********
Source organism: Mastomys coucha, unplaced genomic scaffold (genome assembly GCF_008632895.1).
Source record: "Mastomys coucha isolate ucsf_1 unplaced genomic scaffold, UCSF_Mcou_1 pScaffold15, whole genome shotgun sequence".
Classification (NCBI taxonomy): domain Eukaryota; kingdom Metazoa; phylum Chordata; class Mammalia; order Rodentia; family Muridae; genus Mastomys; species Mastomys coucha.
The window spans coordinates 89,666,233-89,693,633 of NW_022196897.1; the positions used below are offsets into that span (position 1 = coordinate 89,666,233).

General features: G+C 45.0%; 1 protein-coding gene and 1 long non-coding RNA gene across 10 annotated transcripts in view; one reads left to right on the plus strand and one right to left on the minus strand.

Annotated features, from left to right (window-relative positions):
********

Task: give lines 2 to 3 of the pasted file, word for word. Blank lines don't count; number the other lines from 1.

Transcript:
Source record: "Mastomys coucha isolate ucsf_1 unplaced genomic scaffold, UCSF_Mcou_1 pScaffold15, whole genome shotgun sequence".
Classification (NCBI taxonomy): domain Eukaryota; kingdom Metazoa; phylum Chordata; class Mammalia; order Rodentia; family Muridae; genus Mastomys; species Mastomys coucha.